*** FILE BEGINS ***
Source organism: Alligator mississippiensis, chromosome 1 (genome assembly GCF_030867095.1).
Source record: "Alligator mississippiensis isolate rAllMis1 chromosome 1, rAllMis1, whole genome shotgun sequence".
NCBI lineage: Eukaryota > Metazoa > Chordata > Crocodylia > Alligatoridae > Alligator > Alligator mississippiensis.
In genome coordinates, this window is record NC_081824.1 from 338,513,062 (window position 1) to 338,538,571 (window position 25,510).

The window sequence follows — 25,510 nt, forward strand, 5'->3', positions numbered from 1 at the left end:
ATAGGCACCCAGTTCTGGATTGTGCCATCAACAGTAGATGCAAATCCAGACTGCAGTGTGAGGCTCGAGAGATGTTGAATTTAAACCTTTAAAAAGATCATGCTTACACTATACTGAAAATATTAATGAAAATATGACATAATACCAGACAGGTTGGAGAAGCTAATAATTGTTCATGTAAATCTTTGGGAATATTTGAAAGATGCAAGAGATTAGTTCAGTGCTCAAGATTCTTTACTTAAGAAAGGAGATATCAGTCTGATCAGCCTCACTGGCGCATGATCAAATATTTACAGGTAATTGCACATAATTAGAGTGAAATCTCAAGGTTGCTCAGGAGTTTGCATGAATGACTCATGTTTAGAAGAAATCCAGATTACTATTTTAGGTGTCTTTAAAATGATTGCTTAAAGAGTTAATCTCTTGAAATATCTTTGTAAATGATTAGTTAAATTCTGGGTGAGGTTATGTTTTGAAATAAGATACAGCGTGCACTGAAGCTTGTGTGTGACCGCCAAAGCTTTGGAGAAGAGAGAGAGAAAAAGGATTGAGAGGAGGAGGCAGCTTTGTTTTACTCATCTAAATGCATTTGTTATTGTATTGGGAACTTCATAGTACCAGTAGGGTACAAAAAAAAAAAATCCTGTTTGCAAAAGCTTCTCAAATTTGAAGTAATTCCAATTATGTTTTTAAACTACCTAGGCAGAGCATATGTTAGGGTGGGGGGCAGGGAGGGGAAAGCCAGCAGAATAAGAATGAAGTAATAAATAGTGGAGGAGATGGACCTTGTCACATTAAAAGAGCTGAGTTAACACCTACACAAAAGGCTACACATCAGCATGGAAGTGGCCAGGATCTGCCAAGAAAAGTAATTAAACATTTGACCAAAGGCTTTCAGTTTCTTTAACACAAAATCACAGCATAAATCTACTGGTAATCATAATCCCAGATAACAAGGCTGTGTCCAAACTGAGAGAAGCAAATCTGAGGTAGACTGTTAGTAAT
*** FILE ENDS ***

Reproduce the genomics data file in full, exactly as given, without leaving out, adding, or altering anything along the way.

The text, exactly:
Source organism: Alligator mississippiensis, chromosome 1 (genome assembly GCF_030867095.1).
Source record: "Alligator mississippiensis isolate rAllMis1 chromosome 1, rAllMis1, whole genome shotgun sequence".
NCBI lineage: Eukaryota > Metazoa > Chordata > Crocodylia > Alligatoridae > Alligator > Alligator mississippiensis.
In genome coordinates, this window is record NC_081824.1 from 338,513,062 (window position 1) to 338,538,571 (window position 25,510).

The window sequence follows — 25,510 nt, forward strand, 5'->3', positions numbered from 1 at the left end:
ATAGGCACCCAGTTCTGGATTGTGCCATCAACAGTAGATGCAAATCCAGACTGCAGTGTGAGGCTCGAGAGATGTTGAATTTAAACCTTTAAAAAGATCATGCTTACACTATACTGAAAATATTAATGAAAATATGACATAATACCAGACAGGTTGGAGAAGCTAATAATTGTTCATGTAAATCTTTGGGAATATTTGAAAGATGCAAGAGATTAGTTCAGTGCTCAAGATTCTTTACTTAAGAAAGGAGATATCAGTCTGATCAGCCTCACTGGCGCATGATCAAATATTTACAGGTAATTGCACATAATTAGAGTGAAATCTCAAGGTTGCTCAGGAGTTTGCATGAATGACTCATGTTTAGAAGAAATCCAGATTACTATTTTAGGTGTCTTTAAAATGATTGCTTAAAGAGTTAATCTCTTGAAATATCTTTGTAAATGATTAGTTAAATTCTGGGTGAGGTTATGTTTTGAAATAAGATACAGCGTGCACTGAAGCTTGTGTGTGACCGCCAAAGCTTTGGAGAAGAGAGAGAGAAAAAGGATTGAGAGGAGGAGGCAGCTTTGTTTTACTCATCTAAATGCATTTGTTATTGTATTGGGAACTTCATAGTACCAGTAGGGTACAAAAAAAAAAAATCCTGTTTGCAAAAGCTTCTCAAATTTGAAGTAATTCCAATTATGTTTTTAAACTACCTAGGCAGAGCATATGTTAGGGTGGGGGGCAGGGAGGGGAAAGCCAGCAGAATAAGAATGAAGTAATAAATAGTGGAGGAGATGGACCTTGTCACATTAAAAGAGCTGAGTTAACACCTACACAAAAGGCTACACATCAGCATGGAAGTGGCCAGGATCTGCCAAGAAAAGTAATTAAACATTTGACCAAAGGCTTTCAGTTTCTTTAACACAAAATCACAGCATAAATCTACTGGTAATCATAATCCCAGATAACAAGGCTGTGTCCAAACTGAGAGAAGCAAATCTGAGGTAGACTGTTAGTAAT